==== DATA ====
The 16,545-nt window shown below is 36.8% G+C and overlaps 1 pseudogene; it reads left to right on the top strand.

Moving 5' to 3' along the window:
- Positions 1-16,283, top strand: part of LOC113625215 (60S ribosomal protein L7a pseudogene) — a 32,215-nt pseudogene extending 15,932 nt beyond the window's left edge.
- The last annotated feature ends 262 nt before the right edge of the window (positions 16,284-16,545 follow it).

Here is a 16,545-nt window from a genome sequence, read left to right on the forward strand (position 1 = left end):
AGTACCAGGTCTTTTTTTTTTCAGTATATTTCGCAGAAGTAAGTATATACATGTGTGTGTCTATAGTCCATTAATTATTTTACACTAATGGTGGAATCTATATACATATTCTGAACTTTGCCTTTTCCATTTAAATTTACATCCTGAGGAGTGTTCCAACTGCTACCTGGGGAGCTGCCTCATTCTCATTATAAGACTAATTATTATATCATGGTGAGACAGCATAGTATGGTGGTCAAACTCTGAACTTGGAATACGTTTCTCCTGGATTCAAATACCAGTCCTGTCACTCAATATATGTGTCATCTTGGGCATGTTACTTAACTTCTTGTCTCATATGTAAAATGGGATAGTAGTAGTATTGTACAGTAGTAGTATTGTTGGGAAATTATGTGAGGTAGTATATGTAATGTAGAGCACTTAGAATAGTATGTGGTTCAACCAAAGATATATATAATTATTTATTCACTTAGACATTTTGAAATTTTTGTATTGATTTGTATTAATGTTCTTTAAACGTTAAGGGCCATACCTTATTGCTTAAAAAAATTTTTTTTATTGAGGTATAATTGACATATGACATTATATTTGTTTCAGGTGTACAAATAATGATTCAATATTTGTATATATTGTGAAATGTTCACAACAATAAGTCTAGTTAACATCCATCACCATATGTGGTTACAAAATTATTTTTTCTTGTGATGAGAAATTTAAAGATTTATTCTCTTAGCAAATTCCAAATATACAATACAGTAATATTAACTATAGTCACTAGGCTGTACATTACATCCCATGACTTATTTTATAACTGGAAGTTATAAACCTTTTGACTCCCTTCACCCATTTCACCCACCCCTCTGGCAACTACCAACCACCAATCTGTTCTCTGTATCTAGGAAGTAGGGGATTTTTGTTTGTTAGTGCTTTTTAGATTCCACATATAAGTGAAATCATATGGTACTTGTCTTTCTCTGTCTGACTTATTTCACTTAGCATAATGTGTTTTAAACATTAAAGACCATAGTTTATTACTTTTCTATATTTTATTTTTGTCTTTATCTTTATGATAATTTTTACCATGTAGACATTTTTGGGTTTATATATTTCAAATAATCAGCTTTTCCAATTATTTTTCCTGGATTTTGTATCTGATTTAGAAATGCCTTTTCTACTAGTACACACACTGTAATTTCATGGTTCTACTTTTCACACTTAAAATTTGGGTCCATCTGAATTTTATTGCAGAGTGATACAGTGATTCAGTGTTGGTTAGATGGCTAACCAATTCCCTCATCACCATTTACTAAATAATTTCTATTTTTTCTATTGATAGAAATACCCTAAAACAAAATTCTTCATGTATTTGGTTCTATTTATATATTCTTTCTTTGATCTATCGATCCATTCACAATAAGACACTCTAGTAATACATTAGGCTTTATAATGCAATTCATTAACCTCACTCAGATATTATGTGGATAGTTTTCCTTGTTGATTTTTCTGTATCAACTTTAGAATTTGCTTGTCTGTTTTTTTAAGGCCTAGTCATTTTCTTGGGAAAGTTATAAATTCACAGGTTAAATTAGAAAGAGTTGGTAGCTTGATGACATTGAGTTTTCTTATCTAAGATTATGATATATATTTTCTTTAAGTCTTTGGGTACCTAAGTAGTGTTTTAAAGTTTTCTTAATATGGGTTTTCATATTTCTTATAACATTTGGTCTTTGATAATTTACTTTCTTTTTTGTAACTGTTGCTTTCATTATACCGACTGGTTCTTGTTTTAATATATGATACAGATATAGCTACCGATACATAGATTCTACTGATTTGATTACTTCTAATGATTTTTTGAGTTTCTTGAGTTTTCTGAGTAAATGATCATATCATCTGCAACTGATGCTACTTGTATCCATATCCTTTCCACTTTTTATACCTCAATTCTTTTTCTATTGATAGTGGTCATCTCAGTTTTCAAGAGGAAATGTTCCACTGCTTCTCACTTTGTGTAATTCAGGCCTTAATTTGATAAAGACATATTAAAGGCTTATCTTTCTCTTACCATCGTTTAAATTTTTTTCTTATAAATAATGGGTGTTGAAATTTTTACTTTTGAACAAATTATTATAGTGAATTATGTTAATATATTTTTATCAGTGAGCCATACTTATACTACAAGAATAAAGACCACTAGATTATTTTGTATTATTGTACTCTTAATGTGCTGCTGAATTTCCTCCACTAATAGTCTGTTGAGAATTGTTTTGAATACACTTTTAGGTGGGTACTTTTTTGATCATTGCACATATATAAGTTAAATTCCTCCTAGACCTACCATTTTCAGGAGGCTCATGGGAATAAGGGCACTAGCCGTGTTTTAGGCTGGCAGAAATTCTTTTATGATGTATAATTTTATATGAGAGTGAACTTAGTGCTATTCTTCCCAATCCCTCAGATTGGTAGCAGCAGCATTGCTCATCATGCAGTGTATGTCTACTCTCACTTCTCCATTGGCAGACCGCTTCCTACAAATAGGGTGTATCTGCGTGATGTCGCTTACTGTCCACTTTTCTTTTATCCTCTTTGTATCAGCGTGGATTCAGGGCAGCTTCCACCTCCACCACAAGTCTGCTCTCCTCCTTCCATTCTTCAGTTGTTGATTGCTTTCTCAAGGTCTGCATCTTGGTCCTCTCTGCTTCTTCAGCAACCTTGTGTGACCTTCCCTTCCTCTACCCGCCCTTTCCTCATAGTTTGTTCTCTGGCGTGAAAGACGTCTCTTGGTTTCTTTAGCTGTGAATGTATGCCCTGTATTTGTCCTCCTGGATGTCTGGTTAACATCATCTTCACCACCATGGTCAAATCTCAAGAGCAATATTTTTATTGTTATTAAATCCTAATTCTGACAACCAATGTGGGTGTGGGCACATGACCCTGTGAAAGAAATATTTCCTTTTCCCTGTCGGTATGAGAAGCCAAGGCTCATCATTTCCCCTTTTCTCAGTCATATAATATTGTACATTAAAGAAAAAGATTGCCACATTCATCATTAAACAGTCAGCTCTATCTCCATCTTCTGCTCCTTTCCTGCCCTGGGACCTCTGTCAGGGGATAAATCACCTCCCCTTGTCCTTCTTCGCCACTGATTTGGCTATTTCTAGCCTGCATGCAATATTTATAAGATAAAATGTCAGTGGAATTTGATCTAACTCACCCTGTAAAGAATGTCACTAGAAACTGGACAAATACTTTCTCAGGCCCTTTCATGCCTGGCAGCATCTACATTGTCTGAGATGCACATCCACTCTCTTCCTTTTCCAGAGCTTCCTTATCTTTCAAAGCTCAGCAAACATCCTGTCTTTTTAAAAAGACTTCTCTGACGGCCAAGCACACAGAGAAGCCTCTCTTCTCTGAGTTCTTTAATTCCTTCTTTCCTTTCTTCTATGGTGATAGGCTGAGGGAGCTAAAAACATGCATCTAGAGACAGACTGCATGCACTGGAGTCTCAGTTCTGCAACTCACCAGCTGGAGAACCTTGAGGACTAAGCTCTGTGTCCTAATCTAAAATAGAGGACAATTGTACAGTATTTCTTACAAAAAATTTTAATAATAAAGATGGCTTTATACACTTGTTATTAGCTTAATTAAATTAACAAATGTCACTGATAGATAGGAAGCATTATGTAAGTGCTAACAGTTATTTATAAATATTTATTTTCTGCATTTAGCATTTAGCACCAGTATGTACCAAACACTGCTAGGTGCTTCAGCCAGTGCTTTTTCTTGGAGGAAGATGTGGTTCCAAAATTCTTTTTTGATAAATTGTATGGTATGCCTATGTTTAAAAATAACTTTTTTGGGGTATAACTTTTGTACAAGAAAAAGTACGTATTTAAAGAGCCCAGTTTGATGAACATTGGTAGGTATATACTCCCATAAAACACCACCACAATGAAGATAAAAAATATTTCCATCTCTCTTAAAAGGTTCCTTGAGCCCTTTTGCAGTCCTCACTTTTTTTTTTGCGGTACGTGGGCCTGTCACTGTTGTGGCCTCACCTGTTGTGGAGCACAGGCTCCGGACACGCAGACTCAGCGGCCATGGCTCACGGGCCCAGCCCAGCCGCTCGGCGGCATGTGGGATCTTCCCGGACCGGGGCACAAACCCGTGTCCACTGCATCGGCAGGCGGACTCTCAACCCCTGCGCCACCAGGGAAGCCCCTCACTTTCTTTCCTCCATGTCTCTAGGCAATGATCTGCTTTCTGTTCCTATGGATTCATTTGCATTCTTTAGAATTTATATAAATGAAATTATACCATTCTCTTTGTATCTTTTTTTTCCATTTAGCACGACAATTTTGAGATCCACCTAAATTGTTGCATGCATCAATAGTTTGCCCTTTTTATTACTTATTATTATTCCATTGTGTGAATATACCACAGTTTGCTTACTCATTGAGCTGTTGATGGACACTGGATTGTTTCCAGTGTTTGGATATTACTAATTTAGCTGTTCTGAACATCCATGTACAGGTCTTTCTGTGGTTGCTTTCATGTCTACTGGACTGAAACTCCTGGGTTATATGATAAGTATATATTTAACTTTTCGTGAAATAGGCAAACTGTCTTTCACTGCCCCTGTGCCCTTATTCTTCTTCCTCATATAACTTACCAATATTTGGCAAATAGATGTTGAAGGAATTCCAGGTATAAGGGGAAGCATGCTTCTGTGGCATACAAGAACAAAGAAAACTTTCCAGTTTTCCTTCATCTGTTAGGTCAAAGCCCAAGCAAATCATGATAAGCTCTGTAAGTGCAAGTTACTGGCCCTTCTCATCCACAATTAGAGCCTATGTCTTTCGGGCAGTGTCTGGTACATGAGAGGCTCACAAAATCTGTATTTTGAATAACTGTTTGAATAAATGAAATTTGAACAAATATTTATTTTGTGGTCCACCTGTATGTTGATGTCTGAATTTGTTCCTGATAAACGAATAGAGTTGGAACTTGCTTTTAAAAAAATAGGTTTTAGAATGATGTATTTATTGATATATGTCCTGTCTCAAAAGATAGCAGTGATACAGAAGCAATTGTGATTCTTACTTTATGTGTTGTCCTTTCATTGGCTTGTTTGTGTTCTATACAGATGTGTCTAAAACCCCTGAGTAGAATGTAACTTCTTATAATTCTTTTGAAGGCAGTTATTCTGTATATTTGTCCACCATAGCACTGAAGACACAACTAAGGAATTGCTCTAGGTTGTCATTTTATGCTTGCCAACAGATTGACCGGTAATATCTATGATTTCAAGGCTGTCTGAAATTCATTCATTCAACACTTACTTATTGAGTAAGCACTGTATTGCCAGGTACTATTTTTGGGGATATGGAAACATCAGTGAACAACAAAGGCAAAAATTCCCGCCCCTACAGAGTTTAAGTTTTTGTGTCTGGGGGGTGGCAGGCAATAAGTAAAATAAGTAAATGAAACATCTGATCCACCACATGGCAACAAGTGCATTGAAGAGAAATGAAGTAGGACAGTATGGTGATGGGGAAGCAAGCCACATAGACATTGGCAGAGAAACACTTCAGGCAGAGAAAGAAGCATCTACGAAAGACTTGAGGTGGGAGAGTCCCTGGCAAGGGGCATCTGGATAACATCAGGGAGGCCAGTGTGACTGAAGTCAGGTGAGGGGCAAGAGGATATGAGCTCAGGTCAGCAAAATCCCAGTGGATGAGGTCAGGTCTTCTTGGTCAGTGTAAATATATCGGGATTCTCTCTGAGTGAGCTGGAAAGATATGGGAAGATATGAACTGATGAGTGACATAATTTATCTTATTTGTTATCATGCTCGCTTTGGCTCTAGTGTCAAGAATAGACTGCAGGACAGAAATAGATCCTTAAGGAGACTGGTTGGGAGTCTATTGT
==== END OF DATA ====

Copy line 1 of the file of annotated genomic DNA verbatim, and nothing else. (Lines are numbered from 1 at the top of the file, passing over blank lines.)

The 16,545-nt window shown below is 36.8% G+C and overlaps 1 pseudogene; it reads left to right on the top strand.